In 1911 Carmichael arrived in Toronto and attended the Ontario College of Art where he studied under William Cruikshank and G.A. Reid, also at the Toronto Central Technical School under Gustav Hahn. He began an apprenticeship at the Grip Engraving firm in 1911 where he met Thomson, Lismer, McDonald, Varley and others with whom he sketched on week ends and holidays. A.Y. Jackson in his autobiography described Carmichael in these words, “Frank Carmichael was the youngest member of the original Group, a lyrical painter of great ability and a fine craftsman. He was never free to devote all his time to painting...” It was in 1913 however, that Carmichael had saved enough money to study in l'Académie Royale des Beaux-Arts, Antwerp, Belgium, under Isidor Apsomer and G. Van Du Leben. On his return to Toronto in the winter of 1914-15 he shared accommodation in the Studio Building with Tom Thomson until he married and established a home.

In the following years he worked for Rous and Mann and Sampson-Matthews. As art director for one of these firms he had as an assistant, A.J. Casson from 1919 to 1926. He was a successful industrial designer with a speciality in kitchen utensils and has been credited with introducing the oval dish pan for a steelwares firm. In his paintings he chose Northern Ontario landscapes, and villages of trim box like homes. In 1925 Carmichael helped form the Canadian Society of Painters in Water Colour with A.J. Casson and F.H. Brigden, a society which kept alive interest and development in this medium.

Paul Duval in his book “Group of Seven Drawings” noted Carmichael was better known for his graphic art and wood engravings, particularly in book illustration. He designed and illustrated Grace Campbell “The Higher Hill” all published by Collins of Canada. Most of his painting before 1925 was done in oils, but after that date he turned to watercolours, block prints, and engravings.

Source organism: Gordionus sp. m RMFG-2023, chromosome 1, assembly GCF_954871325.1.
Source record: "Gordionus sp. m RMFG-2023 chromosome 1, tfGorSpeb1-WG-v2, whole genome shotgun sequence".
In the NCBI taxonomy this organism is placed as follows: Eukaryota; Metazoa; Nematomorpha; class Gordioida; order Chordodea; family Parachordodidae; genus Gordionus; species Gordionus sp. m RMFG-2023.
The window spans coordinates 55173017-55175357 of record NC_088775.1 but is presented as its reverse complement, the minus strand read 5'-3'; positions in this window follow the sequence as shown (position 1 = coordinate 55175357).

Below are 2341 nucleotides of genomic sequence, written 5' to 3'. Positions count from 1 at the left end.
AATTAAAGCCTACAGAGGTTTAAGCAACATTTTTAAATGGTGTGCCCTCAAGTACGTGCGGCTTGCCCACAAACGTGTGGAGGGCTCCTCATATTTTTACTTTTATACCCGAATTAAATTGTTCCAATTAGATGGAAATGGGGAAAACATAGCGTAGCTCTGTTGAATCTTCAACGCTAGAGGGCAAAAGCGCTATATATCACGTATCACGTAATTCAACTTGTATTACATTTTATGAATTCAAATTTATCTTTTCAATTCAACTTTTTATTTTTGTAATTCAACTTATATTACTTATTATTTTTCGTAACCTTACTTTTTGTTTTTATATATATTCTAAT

He won a silver medal in 1926 at the Sesquicentennial Exposition. In 1932 A.H. Robson wrote, “...His principal reputation to-day rests upon his water-colour paintings in which the medium he has attained an enviable reputation of organization, beauty of design, and the charm of subtle and refined colour.” This was written in the year that Carmichael left the commercial art field for a teaching post at the Ontario College of Art where he remained head of the Graphic and Commercial Art Department until his death.

Keenly interested in music he played the bassoon, cello and flute, and took part in the University Orchestra presentations and other group performances. In 1936 he exhibited in the Group of Seven retrospective show in Toronto. A memorial exhibition of his paintings, and woodcuts was held at the Art Gallery of Toronto in 1947. Another exhibition of his work at the Mount Slavein School, Orillia, in 1960. He is represented in the collections of The Art Gallery of Ontario, Hart House, University of Toronto; Vancouver Art Gallery; St. Hilda's College Toronto; Montreal Museum of Fine Arts; National Gallery of Canada by a dozen or more paintings; National Gallery of South Africa, and in many private collections.

He was a member of the Ontario Society of Artists (1917) (Pres. 1938); Canadian Society of Painters in Water Colour (1925 Founding Member); Canadian Group of Painters (1933 Founding Member); Royal Canadian Academy (ARCA 1935 RCA 1938); Arts and Letters Club, Toronto.

Source: "A Dictionary of Canadian Artists, Volume I: A-F", compiled by Colin S. MacDonald, Canadian Paperbacks Publishing Ltd, Ottawa, 1977